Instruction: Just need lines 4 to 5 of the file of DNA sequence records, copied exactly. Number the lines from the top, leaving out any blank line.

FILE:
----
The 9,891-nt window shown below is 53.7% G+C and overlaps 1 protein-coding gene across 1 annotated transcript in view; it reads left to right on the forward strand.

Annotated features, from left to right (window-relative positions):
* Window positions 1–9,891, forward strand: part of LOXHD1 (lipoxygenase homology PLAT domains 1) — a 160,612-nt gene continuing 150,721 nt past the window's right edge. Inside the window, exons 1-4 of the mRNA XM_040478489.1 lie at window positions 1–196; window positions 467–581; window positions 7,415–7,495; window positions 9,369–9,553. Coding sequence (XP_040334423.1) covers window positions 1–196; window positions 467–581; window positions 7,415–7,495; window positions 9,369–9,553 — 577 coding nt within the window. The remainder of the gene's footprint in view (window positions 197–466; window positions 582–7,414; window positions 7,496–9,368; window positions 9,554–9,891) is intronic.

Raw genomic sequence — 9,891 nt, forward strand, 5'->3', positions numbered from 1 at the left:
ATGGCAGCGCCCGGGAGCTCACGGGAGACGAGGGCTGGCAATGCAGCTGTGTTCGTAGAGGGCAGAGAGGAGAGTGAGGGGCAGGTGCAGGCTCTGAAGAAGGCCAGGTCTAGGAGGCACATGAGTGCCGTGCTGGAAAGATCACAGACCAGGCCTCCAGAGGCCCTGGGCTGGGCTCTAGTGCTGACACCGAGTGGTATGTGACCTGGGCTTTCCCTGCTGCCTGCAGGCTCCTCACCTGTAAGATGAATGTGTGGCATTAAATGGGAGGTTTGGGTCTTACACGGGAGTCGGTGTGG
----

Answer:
Raw genomic sequence — 9,891 nt, forward strand, 5'->3', positions numbered from 1 at the left:
ATGGCAGCGCCCGGGAGCTCACGGGAGACGAGGGCTGGCAATGCAGCTGTGTTCGTAGAGGGCAGAGAGGAGAGTGAGGGGCAGGTGCAGGCTCTGAAGAAGGCCAGGTCTAGGAGGCACATGAGTGCCGTGCTGGAAAGATCACAGACCAGGCCTCCAGAGGCCCTGGGCTGGGCTCTAGTGCTGACACCGAGTGGTATGTGACCTGGGCTTTCCCTGCTGCCTGCAGGCTCCTCACCTGTAAGATGAATGTGTGGCATTAAATGGGAGGTTTGGGTCTTACACGGGAGTCGGTGTGG